Unlike some of its Western Conference competition, Memphis did not trade for a star or get one back from a long-term injury in the offseason. Based on Jackson’s uncertain return date and the loss of Anderson and Melton, it’s fair to wonder how the defense and the second unit will hold up. If there is a way for the Grizzlies to overcome all of that, though, they’ll find it.

The conversation

Grizzlies believer: This season hasn’t even started, and Ja Morant already has a 360 on his highlight reel. The Grizzlies have a glorious thing going on. My only qualm with their front office is that they’ve acquired too much young talent. If Kenneth Lofton Jr. is as good as I think he is, then how will Taylor Jenkins find minutes for David Roddy?

Grizzlies skeptic: You’re bringing up Kenneth Lofton Jr. before Jaren Jackson Jr.? OK then. You know Lofton is on a two-way contract, right?  

Grizzlies believer: Yeah, but there’s only one way his career trajectory is going to go: Straight up! This team has an amazing track record with prospects who are beloved on the internet and strangely undervalued around the league, and Lofton might be the biggest steal of the bunch. He produced on the U19 team, in college, at the G League Elite camp and at the combine, then went undrafted. It feels like everybody except the Grizzlies was way too focused on his weight. 

Grizzlies skeptic: Lofton’s fun, hope you’re right, way too early to tell, so let’s talk about the most pressing issue: Jackson won’t be back until November or December. He made First Team All-Defense last season, and Memphis’ defense was 4.8 points per 100 possessions better with him on the court than without him, according to Cleaning The Glass. If that isn’t nerdy enough for you, he was also far and way its best defender according to luck-adjusted DRAPM. Defensively, the Grizzlies just aren’t nearly as fierce without Jackson roving around and blowing up actions.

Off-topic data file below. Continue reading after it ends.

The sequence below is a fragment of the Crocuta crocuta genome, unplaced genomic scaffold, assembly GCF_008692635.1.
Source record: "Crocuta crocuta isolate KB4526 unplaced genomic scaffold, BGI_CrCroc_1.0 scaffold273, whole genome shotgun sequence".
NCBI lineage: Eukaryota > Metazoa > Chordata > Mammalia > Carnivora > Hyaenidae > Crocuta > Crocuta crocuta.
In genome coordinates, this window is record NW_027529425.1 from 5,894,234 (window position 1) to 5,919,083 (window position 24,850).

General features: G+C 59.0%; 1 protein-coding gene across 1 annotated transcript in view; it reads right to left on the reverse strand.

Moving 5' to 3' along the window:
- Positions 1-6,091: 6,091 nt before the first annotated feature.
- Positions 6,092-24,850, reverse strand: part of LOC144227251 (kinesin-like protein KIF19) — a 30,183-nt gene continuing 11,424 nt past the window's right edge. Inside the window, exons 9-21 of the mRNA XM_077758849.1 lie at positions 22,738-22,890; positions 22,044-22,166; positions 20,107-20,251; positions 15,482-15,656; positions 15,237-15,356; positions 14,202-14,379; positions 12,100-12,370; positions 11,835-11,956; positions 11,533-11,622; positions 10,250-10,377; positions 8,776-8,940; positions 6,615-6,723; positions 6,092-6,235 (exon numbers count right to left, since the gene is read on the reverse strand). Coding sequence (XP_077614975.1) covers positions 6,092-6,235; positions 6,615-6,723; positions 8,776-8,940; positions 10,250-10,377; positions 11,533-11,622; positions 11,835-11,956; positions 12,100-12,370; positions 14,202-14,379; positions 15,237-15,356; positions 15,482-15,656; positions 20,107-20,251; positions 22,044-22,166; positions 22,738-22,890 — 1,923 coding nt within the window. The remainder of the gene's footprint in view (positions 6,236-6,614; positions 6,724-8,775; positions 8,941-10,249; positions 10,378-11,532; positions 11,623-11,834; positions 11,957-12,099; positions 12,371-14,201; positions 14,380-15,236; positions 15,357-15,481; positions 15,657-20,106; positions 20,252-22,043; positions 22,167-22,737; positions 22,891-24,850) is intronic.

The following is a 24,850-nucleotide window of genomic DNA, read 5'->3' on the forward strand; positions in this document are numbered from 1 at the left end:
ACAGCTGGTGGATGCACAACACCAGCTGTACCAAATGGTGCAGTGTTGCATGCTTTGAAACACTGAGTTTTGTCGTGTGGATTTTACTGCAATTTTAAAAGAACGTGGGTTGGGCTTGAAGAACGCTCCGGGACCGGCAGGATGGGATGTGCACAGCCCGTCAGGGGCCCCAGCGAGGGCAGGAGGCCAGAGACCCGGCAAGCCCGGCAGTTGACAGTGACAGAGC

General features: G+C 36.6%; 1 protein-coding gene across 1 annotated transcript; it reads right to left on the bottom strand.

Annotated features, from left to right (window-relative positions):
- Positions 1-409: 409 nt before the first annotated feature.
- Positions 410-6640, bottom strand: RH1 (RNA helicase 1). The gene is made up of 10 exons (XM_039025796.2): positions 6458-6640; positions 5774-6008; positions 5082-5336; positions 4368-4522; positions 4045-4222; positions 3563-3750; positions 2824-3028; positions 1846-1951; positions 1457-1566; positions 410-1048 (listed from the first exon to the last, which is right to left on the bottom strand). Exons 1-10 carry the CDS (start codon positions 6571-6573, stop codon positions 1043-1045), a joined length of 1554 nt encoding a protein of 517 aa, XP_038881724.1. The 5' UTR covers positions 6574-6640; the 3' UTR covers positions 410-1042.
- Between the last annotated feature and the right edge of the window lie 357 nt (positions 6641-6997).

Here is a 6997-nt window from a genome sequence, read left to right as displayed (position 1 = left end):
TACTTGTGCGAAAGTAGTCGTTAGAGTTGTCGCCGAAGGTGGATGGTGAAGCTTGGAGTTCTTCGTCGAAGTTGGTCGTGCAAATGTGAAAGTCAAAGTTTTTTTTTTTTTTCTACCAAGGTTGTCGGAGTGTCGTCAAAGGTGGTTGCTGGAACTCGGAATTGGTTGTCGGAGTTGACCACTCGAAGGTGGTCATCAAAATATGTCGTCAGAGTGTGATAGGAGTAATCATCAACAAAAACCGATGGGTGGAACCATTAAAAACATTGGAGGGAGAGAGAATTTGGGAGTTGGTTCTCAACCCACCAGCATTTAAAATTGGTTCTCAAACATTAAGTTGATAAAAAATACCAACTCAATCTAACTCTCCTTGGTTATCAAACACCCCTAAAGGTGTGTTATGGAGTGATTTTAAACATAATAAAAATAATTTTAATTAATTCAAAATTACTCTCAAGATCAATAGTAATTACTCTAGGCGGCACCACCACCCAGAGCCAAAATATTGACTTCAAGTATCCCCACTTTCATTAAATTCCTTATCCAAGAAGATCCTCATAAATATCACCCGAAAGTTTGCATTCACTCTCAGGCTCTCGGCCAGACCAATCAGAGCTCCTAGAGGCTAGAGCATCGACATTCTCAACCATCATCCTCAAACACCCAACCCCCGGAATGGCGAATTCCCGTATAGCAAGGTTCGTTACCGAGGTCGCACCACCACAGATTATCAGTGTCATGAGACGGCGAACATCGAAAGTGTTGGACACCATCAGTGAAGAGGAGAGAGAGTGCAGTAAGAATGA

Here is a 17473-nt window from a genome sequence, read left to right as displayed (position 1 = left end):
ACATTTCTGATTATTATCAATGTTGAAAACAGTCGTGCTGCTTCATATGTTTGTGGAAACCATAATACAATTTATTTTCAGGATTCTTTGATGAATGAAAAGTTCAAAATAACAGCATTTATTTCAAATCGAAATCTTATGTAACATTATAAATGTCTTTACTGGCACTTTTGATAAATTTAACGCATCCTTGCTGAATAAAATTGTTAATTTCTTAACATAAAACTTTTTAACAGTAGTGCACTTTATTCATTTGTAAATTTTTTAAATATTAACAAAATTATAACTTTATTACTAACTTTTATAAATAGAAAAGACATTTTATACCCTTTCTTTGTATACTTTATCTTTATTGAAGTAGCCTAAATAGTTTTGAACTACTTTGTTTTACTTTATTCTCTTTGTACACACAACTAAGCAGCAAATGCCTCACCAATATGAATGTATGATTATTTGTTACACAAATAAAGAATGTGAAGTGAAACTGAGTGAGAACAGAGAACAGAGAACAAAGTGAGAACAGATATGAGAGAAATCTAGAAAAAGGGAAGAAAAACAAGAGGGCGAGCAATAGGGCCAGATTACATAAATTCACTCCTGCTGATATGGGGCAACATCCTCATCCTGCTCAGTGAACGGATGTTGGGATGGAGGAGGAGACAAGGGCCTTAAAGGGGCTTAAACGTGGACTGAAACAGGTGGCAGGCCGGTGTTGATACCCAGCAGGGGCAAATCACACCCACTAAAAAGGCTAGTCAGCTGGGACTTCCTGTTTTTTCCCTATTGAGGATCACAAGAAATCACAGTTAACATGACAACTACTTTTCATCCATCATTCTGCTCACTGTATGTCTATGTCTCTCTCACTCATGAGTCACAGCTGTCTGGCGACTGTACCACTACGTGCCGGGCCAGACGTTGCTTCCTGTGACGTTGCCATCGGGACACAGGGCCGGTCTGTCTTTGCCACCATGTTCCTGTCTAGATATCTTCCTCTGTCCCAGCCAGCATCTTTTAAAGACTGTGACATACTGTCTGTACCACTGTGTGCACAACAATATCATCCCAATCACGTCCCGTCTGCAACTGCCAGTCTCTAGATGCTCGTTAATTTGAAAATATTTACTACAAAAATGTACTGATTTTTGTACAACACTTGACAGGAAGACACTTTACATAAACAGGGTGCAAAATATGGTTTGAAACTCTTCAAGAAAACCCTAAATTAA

Grizzlies believer: Fierce. Grrr. Good one. And wow, you did all that research just to tell me that JJJ is an awesome defender? Thanks, I know! But the Grizzlies were good defensively (and great offensively) with Steven Adams and Brandon Clarke sharing the frontcourt last season. I’m not sure exactly how Jenkins will manage the rotation, but it’s not a bad thing that Santi Aldama, Xavier Tillman, Jake LaRavia, Roddy and Lofton will be competing for Jackson’s playing time. Dillon Brooks, Ziaire Williams and John Konchar can all slide up to the 4 spot in a pinch, too, and maybe Killian Tillie will be healthy at some point. In the long run, some lineup experimentation could be helpful. And the short-term harm of this injury has been wildly overstated.